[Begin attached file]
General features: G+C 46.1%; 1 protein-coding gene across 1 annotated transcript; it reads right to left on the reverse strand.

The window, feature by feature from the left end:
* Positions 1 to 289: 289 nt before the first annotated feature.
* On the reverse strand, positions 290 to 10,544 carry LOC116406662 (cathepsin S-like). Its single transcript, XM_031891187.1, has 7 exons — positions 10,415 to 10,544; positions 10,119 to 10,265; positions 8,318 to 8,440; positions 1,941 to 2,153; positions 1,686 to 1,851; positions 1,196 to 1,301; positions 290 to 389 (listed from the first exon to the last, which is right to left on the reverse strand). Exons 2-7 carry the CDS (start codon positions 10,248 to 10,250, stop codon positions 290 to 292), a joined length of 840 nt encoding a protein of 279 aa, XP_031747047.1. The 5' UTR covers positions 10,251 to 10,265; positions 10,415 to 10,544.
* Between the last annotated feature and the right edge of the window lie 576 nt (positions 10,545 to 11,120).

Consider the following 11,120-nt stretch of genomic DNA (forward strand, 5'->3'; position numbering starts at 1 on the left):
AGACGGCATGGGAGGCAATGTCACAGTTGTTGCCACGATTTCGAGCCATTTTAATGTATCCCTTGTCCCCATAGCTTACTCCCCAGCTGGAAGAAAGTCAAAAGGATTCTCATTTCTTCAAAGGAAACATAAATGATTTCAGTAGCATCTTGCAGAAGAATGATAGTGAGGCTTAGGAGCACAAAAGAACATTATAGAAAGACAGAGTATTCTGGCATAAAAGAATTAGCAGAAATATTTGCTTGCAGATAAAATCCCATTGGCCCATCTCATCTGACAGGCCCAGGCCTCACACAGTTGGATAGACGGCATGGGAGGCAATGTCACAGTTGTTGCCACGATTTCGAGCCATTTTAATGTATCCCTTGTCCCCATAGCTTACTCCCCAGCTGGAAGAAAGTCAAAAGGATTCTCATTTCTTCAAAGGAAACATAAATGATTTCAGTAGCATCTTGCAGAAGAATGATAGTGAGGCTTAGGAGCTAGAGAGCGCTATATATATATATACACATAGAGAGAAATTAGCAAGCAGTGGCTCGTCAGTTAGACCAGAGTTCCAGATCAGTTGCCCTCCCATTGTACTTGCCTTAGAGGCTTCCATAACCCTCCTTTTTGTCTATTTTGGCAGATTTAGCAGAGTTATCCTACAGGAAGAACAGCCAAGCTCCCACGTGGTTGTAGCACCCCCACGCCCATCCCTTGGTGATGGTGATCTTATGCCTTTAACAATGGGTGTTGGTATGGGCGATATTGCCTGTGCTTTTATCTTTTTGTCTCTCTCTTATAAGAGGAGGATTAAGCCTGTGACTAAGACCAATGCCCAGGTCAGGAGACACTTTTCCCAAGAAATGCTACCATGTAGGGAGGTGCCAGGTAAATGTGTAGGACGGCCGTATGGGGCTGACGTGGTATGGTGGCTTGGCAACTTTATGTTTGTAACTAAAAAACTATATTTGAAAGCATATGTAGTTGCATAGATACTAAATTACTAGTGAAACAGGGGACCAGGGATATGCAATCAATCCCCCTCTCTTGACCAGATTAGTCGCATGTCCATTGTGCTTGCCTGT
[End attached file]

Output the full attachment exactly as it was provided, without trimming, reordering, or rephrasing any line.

General features: G+C 46.1%; 1 protein-coding gene across 1 annotated transcript; it reads right to left on the reverse strand.

The window, feature by feature from the left end:
* Positions 1 to 289: 289 nt before the first annotated feature.
* On the reverse strand, positions 290 to 10,544 carry LOC116406662 (cathepsin S-like). Its single transcript, XM_031891187.1, has 7 exons — positions 10,415 to 10,544; positions 10,119 to 10,265; positions 8,318 to 8,440; positions 1,941 to 2,153; positions 1,686 to 1,851; positions 1,196 to 1,301; positions 290 to 389 (listed from the first exon to the last, which is right to left on the reverse strand). Exons 2-7 carry the CDS (start codon positions 10,248 to 10,250, stop codon positions 290 to 292), a joined length of 840 nt encoding a protein of 279 aa, XP_031747047.1. The 5' UTR covers positions 10,251 to 10,265; positions 10,415 to 10,544.
* Between the last annotated feature and the right edge of the window lie 576 nt (positions 10,545 to 11,120).

Consider the following 11,120-nt stretch of genomic DNA (forward strand, 5'->3'; position numbering starts at 1 on the left):
AGACGGCATGGGAGGCAATGTCACAGTTGTTGCCACGATTTCGAGCCATTTTAATGTATCCCTTGTCCCCATAGCTTACTCCCCAGCTGGAAGAAAGTCAAAAGGATTCTCATTTCTTCAAAGGAAACATAAATGATTTCAGTAGCATCTTGCAGAAGAATGATAGTGAGGCTTAGGAGCACAAAAGAACATTATAGAAAGACAGAGTATTCTGGCATAAAAGAATTAGCAGAAATATTTGCTTGCAGATAAAATCCCATTGGCCCATCTCATCTGACAGGCCCAGGCCTCACACAGTTGGATAGACGGCATGGGAGGCAATGTCACAGTTGTTGCCACGATTTCGAGCCATTTTAATGTATCCCTTGTCCCCATAGCTTACTCCCCAGCTGGAAGAAAGTCAAAAGGATTCTCATTTCTTCAAAGGAAACATAAATGATTTCAGTAGCATCTTGCAGAAGAATGATAGTGAGGCTTAGGAGCTAGAGAGCGCTATATATATATATACACATAGAGAGAAATTAGCAAGCAGTGGCTCGTCAGTTAGACCAGAGTTCCAGATCAGTTGCCCTCCCATTGTACTTGCCTTAGAGGCTTCCATAACCCTCCTTTTTGTCTATTTTGGCAGATTTAGCAGAGTTATCCTACAGGAAGAACAGCCAAGCTCCCACGTGGTTGTAGCACCCCCACGCCCATCCCTTGGTGATGGTGATCTTATGCCTTTAACAATGGGTGTTGGTATGGGCGATATTGCCTGTGCTTTTATCTTTTTGTCTCTCTCTTATAAGAGGAGGATTAAGCCTGTGACTAAGACCAATGCCCAGGTCAGGAGACACTTTTCCCAAGAAATGCTACCATGTAGGGAGGTGCCAGGTAAATGTGTAGGACGGCCGTATGGGGCTGACGTGGTATGGTGGCTTGGCAACTTTATGTTTGTAACTAAAAAACTATATTTGAAAGCATATGTAGTTGCATAGATACTAAATTACTAGTGAAACAGGGGACCAGGGATATGCAATCAATCCCCCTCTCTTGACCAGATTAGTCGCATGTCCATTGTGCTTGCCTGT